Progress with the Marion Island Mouse Eradication Programme reported to ACAP

At this week's meeting of ACAP's Population and Conservation Study Group (PaCSWG5) in Floreanópolis, Brazil, South Africa reported yesterday on progress with plans to eradicate introduced House Mice Mus musculus in 2021 on its sub-Antarctic Marion Island. The mice have taken to attacking albatrosses and petrels in the last few years.  Summarized details of activities undertaken over the last 12 months or so follow, updating those given in Preston et al. 2019.

Island pest eradication expert Keith Springer from New Zealand accompanied last year’s annual relief voyage to Marion in April/May and subsequently produced draft project and operational plans for the eradication, building on John Parkes’ feasibility report published in 2016.  These two plans are not yet publicly available.

Bait uptake trials to demonstrate that all mice will eat bait, including trials to ensure mice in caves are reached by aerial baiting, were undertaken by Andrea Angel of BirdLife South Africa and Peter Ryan of the University of Cape Town’s FitzPatrick Institute of African Ornithology during the relief.  Husbandry trials to assess the feasibility of taking Lesser Sheathbills Chionis minor into captivity were also undertaken. Preliminary results suggest that it will be very challenging to keep a large number of sheathbills in captivity during the eradication attempt, according to the FitzPatrick Institute's Annual Report for 2018.

During the year studies assessing the start and end of mouse breeding across an altitudinal gradient, bait preference and toxicity trials, and monitoring cloud heights through the proposed winter baiting window were undertaken by environmental officers on the island.  Toxicity trials for mice on Marion Island were repeated and it was found that all mice died even at relatively low doses of brodifacoum.

Autumn surveys were conducted for the fourth successive year to monitor the spread of mouse attacks on large chicks of globally Endangered Grey-headed Thalassarche chrysostoma and sooty albatrosses Phoebetria spp. at Marion Island (click here).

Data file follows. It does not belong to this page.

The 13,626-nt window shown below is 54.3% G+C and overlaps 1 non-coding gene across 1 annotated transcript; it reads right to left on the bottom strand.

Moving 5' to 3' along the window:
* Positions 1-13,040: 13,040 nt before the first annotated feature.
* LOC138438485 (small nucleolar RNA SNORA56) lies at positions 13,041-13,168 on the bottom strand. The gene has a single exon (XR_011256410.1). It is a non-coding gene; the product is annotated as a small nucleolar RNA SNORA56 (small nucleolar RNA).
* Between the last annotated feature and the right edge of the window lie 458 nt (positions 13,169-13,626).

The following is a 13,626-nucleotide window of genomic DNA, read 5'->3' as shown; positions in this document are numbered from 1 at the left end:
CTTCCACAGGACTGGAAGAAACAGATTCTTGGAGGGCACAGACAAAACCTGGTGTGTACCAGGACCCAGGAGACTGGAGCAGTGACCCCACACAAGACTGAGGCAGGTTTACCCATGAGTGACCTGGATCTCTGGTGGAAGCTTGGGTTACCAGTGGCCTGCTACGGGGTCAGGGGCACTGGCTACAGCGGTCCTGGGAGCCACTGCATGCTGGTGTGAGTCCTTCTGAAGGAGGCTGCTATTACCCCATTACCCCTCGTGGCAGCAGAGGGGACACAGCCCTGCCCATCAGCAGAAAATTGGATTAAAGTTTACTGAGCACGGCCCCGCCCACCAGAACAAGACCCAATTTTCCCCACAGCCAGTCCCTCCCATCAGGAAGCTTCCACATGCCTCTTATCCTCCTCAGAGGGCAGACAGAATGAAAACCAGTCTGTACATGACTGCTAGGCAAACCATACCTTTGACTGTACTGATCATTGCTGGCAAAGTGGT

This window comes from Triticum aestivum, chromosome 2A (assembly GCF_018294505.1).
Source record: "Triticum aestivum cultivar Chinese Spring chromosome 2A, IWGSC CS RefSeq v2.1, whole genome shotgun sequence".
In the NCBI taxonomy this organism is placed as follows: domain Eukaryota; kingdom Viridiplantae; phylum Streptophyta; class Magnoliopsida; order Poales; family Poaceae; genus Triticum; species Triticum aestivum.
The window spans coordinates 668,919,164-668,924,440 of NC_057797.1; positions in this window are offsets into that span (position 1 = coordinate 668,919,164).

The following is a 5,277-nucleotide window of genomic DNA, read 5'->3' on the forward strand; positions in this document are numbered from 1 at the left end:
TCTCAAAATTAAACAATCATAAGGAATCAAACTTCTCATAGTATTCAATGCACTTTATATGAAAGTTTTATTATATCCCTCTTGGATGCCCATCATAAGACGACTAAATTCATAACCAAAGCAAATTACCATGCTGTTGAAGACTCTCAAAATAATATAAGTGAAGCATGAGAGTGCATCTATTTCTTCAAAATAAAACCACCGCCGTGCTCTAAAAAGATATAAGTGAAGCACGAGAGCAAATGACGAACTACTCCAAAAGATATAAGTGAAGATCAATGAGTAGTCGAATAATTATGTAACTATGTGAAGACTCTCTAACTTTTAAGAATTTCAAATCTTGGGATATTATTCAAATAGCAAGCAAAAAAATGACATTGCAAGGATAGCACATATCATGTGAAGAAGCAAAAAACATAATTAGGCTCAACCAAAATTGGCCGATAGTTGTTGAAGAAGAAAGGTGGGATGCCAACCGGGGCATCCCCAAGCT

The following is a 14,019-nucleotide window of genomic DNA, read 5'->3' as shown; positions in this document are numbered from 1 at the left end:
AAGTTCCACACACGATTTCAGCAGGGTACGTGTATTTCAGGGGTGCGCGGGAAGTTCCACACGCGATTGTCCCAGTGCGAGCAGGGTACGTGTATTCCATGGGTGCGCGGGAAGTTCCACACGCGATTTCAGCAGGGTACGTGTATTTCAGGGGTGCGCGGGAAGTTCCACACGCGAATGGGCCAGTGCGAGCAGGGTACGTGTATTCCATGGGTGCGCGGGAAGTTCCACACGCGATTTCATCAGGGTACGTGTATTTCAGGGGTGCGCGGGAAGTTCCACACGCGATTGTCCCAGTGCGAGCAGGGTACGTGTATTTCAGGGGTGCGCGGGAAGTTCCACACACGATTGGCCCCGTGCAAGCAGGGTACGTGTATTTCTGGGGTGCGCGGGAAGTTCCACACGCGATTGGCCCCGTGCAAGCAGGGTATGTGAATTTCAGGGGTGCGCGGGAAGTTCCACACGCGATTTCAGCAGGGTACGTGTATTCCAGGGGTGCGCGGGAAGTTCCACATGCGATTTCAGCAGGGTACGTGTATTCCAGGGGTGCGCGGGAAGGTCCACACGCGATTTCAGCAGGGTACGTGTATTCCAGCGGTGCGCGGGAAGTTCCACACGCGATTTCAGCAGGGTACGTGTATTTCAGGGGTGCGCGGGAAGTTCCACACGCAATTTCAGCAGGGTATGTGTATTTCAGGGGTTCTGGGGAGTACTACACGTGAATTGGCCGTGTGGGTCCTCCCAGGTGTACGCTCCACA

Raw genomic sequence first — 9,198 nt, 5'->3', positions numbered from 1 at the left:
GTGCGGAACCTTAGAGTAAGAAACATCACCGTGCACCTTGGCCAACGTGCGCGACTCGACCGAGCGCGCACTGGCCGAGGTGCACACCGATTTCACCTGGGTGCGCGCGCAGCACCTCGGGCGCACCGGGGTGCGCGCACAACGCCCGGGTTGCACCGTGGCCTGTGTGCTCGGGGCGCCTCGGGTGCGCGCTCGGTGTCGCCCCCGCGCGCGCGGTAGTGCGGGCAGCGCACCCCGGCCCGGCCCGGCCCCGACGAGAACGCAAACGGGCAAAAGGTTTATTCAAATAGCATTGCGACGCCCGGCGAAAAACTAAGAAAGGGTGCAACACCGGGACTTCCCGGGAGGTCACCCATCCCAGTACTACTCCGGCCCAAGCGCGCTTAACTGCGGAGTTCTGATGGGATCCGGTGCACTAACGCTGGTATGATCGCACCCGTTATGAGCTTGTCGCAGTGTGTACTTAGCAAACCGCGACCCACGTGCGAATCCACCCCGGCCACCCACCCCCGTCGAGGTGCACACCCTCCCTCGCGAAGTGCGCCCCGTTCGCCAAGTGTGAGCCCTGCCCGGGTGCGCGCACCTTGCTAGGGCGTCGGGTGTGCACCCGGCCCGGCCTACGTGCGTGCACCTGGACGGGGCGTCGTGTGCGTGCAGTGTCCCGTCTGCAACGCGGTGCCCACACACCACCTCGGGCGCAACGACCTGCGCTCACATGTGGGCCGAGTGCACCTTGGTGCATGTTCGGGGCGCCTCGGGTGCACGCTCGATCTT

A House Mouse attacks a downy Wandering Albatross Diomedea exulans chick (globally Vulnerable) on Marion Island, photograph by Stefan Schoombie

BirdLife South Africa has instituted a dedicated website (“Mouse Free Marion”) to raise 30 million South African Rands to cover bait costs for the planned eradication via a “sponsor a hectare campaign” at US$90/ha or ZAR 1000/ha.  To date, 1 297 hectares have been “purchased” by 557 sponsors, representing 4.32% of the island’s total area.

 Following South Africa's presentation to PaCSWG5 yesterday, Nigel Brothers (Australia) sponsored a hectare for the Mouse Free Marion Campagin.

Here Nigel (left) is thanked by ACAP's Information Officer on behalf of BirdLife South Africa during the afternoon tea break


FitzPatrick Institute of African Ornithology 2019.  FitzPatrick Institute of African Ornithology DST-NRF Centre of Excellence University of Cape Town Annual Report 2018.  Rondebosch: University of Cape Town.  74 pp.

Parkes, J. 2014.  Eradication of House Mice Mus musculus from Marion Island: a review of feasibility, constraints and risks.  In: Wanless, R.M. (Ed.).  BirdLife South Africa Occasional Report Series No. 1.  Johannesburg: BirdLife South Africa.  27 pp.

Preston, G.R., B.J. Dilley, J. Cooper, J. Beaumont, L.F. Chauke, S. L. Chown, N. Devanunthan, M. Dopolo, L. Fikizolo, J. Heine, S. Henderson, C.A. Jacobs, F. Johnson, J. Kelly, A.B. Makhado, C. Marais, J. Maroga, M. Mayekiso, G. McClelland, J. Mphepya, D. Muir, N. Ngcaba, N. Ngcobo, J.P. Parkes, F. Paulsen, S. Schoombie, K. Springer, C. Stringer, H. Valentine, R.M. Wanless & P.G. Ryan 2019. South Africa works towards eradicating introduced house mice from sub-Antarctic Marion Island: the largest island yet attempted for mice.  pp. 40-46.  In: Veitch, C.R., Clout, M.N., Martin, A.R., Russell, J.C. & West, C.J. (Eds). Island Invasives: Scaling up to meet the Challenge.  Gland, Switzerland: IUCN. xiv + 734 pp.

John Cooper, ACAP Information Officer, 10 May 2019


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